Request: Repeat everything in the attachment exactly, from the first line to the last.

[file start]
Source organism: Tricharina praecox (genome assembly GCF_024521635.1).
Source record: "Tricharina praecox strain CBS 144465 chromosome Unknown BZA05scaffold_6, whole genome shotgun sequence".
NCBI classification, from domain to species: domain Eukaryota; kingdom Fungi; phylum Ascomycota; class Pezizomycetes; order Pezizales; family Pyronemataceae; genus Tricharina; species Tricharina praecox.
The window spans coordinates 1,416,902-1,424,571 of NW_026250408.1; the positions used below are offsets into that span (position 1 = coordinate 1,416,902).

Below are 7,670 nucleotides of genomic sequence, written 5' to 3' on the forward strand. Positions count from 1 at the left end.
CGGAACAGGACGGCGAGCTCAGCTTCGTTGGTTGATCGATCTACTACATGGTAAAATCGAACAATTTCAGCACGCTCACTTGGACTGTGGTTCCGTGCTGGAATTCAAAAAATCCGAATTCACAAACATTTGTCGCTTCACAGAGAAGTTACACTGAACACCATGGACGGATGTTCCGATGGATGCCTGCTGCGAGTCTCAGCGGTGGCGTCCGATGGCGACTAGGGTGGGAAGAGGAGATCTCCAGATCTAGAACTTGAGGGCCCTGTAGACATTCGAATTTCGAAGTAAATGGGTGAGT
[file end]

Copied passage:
Source organism: Tricharina praecox (genome assembly GCF_024521635.1).
Source record: "Tricharina praecox strain CBS 144465 chromosome Unknown BZA05scaffold_6, whole genome shotgun sequence".
NCBI classification, from domain to species: domain Eukaryota; kingdom Fungi; phylum Ascomycota; class Pezizomycetes; order Pezizales; family Pyronemataceae; genus Tricharina; species Tricharina praecox.
The window spans coordinates 1,416,902-1,424,571 of NW_026250408.1; the positions used below are offsets into that span (position 1 = coordinate 1,416,902).

Below are 7,670 nucleotides of genomic sequence, written 5' to 3' on the forward strand. Positions count from 1 at the left end.
CGGAACAGGACGGCGAGCTCAGCTTCGTTGGTTGATCGATCTACTACATGGTAAAATCGAACAATTTCAGCACGCTCACTTGGACTGTGGTTCCGTGCTGGAATTCAAAAAATCCGAATTCACAAACATTTGTCGCTTCACAGAGAAGTTACACTGAACACCATGGACGGATGTTCCGATGGATGCCTGCTGCGAGTCTCAGCGGTGGCGTCCGATGGCGACTAGGGTGGGAAGAGGAGATCTCCAGATCTAGAACTTGAGGGCCCTGTAGACATTCGAATTTCGAAGTAAATGGGTGAGT